Emmanuel Macron adds voice to wave of condemnation of Washington violence

·3-min read

In the wake of the chaotic violence which saw supporters of out-going US president Donald Trump invade the seat of American government in Washington DC on Wednesday, international reaction has been divided between alarm and derision.

The US president-elect, Joe Biden, described the attempt by Donald Trump supporters to halt the certification of last November's election result as "an uprising".

Images from inside the Capitol building showed Congressmen fleeing while wearing gas masks. Armed plain clothes police and National Guards struggled to impose a curfew. At least one person is known to have died in the disturbances.

American conservative media have played down the gravity of the storming of the US Capitol, citing anger at the establishment and accusing the hard left of having infiltrated the crowd. No proof of that claim has been offered.

As his supporters stormed the Capitol,Trump issued a lukewarm call for them to “stay peaceful” but did not immediately ask them to disperse. Hours later he urged them to go home saying he understood their position but added, “We love you” and called them “very special” people.

Washington has been placed in a state of emergency for the next two weeks.

Divided international response

Meanwhile, international leaders rushed to condemn the protesters' actions, or in some cases point out discrepancies.

French President Emmanuel Macron called for a firm stand in the face of the violence of certain elements.

"We will not give in to the violence of a few who want to question" democracy, said the French leader. In a video posted on his official Twitter account, he added: "What happened today in Washington is not American".

French Foreign Minister Jean-Yves Le Drian also condemned "a serious attack on democracy".

German Chancellor Angela Merkel said she was "saddened and angry," blaming the violence on Donald Trump.

"I deeply regret that President Trump has not conceded his defeat, since November and again yesterday," the German leader said. "Doubts about the election outcome were stoked and created the atmosphere that made the events of last night possible."

The EU's foreign policy chief, Joseph Borrell, condemned what he called an "assault on US democracy".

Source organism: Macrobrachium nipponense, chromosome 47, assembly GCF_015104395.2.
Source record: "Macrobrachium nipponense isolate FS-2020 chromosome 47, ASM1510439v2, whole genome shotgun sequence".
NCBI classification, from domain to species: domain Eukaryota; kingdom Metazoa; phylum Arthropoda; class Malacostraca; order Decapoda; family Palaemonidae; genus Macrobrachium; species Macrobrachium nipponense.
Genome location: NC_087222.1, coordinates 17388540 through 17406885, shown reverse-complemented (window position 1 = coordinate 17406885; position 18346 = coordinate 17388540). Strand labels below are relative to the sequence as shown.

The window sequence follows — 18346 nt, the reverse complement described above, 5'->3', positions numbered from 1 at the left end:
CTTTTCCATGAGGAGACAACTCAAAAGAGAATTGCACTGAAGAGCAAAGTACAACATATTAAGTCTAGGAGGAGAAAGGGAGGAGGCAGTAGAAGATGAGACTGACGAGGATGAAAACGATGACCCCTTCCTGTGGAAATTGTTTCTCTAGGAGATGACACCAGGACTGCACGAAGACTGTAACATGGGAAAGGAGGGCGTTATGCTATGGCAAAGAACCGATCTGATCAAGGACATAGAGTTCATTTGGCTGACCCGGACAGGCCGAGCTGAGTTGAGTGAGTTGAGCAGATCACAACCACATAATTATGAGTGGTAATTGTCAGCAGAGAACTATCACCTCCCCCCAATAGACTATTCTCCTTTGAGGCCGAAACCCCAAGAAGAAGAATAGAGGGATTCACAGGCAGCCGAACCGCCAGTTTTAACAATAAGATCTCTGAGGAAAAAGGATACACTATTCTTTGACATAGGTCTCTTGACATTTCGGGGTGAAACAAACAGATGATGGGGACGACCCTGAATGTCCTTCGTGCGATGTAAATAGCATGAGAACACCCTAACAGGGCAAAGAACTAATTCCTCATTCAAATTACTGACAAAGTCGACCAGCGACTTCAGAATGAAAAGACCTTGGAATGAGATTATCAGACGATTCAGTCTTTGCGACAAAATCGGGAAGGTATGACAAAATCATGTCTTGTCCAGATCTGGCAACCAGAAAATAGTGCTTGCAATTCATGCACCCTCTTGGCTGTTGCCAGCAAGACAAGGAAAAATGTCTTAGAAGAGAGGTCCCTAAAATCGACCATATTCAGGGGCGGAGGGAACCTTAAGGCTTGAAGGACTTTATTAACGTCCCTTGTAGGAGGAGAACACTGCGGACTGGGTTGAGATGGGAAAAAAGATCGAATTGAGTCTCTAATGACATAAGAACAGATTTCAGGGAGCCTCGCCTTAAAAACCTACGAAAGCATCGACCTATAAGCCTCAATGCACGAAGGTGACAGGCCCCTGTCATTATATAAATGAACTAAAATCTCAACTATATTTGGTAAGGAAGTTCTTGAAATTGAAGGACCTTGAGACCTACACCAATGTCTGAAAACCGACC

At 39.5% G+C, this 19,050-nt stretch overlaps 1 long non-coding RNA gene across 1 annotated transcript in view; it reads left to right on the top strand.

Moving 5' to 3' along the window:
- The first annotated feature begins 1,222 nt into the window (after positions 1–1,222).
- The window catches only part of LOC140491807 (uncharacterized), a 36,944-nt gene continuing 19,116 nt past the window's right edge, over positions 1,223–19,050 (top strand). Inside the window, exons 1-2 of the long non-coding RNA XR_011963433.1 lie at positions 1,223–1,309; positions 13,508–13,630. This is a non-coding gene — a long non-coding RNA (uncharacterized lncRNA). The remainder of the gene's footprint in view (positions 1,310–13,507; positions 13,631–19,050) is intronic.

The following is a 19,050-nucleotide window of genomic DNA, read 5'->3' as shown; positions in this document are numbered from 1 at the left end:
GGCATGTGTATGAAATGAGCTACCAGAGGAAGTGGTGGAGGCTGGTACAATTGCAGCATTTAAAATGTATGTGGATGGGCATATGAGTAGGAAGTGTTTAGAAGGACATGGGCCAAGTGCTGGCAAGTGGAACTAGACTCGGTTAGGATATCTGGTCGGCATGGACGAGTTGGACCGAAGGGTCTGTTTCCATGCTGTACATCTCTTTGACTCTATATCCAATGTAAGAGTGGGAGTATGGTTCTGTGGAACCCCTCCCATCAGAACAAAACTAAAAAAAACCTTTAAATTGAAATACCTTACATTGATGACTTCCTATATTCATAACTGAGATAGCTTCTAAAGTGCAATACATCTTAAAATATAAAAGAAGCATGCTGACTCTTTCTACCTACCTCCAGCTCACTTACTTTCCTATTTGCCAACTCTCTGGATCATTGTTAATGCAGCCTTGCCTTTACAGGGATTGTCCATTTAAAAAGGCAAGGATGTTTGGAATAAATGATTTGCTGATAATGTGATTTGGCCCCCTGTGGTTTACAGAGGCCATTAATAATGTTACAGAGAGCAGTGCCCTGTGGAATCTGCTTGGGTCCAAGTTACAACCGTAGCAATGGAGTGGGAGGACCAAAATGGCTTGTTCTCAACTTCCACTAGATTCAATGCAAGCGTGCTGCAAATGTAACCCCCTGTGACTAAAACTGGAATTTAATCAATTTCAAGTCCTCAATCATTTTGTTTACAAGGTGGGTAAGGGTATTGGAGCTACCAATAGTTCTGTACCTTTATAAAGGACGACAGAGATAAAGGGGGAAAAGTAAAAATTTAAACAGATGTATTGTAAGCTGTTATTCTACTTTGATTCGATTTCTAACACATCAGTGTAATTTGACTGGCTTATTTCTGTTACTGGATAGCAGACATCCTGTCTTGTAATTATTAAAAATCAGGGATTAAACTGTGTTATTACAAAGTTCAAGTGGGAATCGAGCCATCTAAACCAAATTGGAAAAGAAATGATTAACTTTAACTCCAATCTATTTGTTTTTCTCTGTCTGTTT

"In the eyes of the world, American democracy tonight appears under siege," Borrell tweeted.

Calling the action an "assault on US democracy, its institutions and the rule of law", he added: "This is not America. The election results of 3 November must be fully respected."

China compares Washington with Hong Kong

China's internet erupted in mirth at America's troubled democracy, with Beijing criticising the "sharp contrast" between Washington's response to the chaos and the 2019 Hong Kong anti-government protests.

On Thursday morning, state media tabloid Global Times tweeted side-by-side photo comparisons of Hong Kong protesters occupying the city's Legislative Council Complex in July 2019 with Wednesday's Washington riots.

Western democracy 'fragile' says Rohani

Iranian President Hassan Rohani said the Washington disturbances proved that western democracy was "fragile and vulnerable". Rohani warned the entire world against the global spread of "populism," adding that the four years of the Trump presidency had "caused a disaster".

Venezuela, which remains under US sanctions, said events in Washington show that the US “is suffering what it has generated in other countries with its politics of aggression”.

Israeli Prime Minister Benyamin Netanyahu described the violence as "a scandalous act".

Indian Prime Minister Narendra Modi, a Trump ally who has heaped praise on the outgoing US president in the past, said he was "distressed to see news about rioting and violence" in Washington.

"Orderly and peaceful transfer of power must continue. The democratic process cannot be allowed to be subverted through unlawful protests," the Hindu nationalist leader tweeted.

“Disgraceful scenes in US Congress," tweeted Prime Minister Boris Johnson of Britain, a staunch ally of the United States over generations.

“The United States stands for democracy around the world and it is now vital that there should be a peaceful and orderly transfer of power.”